Many main sewerage connections schemes across the country have been put on hold pending yesterday's ruling which centred on the villages of Bent Hill, Buckinghamshire and Wretton, Norfolk.
When residents challenged Anglian's stance the Environment Agency ruled against Anglian in each case, holding that Anglian was under a duty to provide public sewerage.
But the high court judge ruled that in each of the four cases the Environment Agency should look at the matters afresh saying that the matter should be 'completely re-considered.'
Now the appeal court has backed that ruling holding that a water and sewerage undertaker is not obliged to provide a public sewer under section 101A of the Water Industry Act 1991 to all premises in a particular locality in its area.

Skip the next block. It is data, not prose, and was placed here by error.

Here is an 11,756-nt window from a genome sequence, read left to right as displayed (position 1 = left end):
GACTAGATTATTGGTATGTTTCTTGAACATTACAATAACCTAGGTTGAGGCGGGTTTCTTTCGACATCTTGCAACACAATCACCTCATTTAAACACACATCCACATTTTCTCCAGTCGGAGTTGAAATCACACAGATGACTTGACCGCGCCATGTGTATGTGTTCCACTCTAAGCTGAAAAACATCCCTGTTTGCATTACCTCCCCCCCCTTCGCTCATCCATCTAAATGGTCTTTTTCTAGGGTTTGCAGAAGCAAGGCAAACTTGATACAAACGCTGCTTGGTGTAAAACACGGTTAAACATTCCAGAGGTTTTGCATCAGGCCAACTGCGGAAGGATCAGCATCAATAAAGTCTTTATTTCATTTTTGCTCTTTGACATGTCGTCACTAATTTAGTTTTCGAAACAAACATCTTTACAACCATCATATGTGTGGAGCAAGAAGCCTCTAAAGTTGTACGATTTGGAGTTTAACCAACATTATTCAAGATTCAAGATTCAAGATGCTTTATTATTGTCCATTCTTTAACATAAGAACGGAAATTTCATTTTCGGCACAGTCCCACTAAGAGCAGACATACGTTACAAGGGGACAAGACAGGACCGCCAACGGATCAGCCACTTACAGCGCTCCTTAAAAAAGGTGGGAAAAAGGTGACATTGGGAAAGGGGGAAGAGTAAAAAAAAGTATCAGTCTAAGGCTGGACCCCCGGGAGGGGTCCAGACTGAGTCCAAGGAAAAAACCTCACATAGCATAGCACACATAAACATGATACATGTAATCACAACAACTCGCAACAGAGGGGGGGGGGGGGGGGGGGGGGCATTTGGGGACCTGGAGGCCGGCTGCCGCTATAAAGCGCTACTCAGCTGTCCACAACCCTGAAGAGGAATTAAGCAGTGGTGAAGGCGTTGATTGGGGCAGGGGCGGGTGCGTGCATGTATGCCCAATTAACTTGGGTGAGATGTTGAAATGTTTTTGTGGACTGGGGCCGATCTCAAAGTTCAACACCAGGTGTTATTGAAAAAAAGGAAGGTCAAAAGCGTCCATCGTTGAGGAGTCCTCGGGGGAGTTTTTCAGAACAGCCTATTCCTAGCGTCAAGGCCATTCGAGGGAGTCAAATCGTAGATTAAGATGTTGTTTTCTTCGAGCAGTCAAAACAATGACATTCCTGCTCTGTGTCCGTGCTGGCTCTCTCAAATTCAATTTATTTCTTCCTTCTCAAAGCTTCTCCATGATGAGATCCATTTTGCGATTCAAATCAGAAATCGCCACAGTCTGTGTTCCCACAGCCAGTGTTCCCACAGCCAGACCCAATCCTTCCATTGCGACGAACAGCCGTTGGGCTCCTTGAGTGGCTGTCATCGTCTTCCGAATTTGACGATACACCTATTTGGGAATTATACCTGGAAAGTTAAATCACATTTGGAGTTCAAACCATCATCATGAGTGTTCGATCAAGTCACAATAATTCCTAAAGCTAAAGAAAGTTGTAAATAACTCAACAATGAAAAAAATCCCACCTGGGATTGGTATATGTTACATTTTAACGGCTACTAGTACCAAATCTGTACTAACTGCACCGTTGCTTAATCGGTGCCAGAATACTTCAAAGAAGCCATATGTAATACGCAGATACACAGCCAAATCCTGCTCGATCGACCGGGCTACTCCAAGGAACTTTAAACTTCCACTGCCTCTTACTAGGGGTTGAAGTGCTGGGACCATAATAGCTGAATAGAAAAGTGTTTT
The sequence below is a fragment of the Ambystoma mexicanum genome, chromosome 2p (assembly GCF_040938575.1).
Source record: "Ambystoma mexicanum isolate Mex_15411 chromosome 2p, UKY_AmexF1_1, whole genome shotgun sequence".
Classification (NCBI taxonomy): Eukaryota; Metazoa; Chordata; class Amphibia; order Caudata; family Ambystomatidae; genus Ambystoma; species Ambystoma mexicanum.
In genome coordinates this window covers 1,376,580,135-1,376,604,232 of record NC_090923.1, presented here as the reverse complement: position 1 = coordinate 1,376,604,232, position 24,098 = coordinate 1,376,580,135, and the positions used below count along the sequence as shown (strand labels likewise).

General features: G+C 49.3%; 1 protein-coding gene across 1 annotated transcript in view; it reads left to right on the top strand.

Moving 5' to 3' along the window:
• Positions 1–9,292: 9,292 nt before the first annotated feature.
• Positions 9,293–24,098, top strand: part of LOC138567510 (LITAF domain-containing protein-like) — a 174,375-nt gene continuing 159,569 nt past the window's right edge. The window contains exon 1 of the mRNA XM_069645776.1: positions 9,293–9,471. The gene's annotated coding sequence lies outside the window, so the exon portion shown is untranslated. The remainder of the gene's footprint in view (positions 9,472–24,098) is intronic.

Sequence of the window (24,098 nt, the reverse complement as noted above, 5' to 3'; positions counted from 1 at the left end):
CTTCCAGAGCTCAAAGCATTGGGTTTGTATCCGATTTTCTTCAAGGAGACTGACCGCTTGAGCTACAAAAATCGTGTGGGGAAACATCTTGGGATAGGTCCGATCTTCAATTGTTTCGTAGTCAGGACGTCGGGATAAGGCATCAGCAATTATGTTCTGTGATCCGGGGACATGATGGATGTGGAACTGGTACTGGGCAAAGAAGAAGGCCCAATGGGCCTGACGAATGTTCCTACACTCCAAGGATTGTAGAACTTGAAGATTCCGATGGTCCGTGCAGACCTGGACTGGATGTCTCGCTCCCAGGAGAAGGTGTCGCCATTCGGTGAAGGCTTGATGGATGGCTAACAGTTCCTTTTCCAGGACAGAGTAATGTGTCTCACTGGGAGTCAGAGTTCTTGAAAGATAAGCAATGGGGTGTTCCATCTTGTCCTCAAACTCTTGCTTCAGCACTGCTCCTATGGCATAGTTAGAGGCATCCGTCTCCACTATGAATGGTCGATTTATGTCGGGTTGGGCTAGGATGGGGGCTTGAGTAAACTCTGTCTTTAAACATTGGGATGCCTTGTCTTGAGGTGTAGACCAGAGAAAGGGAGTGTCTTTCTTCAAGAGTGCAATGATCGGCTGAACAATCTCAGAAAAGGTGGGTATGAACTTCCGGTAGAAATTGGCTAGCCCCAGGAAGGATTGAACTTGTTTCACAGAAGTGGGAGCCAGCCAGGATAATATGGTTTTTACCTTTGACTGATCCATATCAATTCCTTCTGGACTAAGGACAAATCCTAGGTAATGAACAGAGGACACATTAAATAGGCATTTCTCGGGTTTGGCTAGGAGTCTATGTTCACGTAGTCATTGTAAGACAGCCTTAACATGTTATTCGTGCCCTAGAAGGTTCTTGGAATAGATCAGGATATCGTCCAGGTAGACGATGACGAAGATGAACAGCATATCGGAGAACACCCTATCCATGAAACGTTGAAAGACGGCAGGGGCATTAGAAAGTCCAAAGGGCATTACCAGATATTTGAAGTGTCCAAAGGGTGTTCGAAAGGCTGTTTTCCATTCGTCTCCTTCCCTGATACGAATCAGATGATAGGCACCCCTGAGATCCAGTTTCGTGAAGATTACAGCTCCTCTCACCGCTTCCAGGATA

The court was told that the cost of providing complete village connection at Wretton is estimated to be in region of£1.6m as opposed to£713,000 for part coverage.
Dismissing the Environment Agency's appeal yesterday, Lord justice Laws said the agency had taken into account an irrelevant consideration in allowing its decision to be driven by the absence of agreement among the residents.
'In consequence, as in effect the judge held, it failed to embark upon any objective consideration of the practicability of a private scheme', he said.
STRAND NEWS SERVICE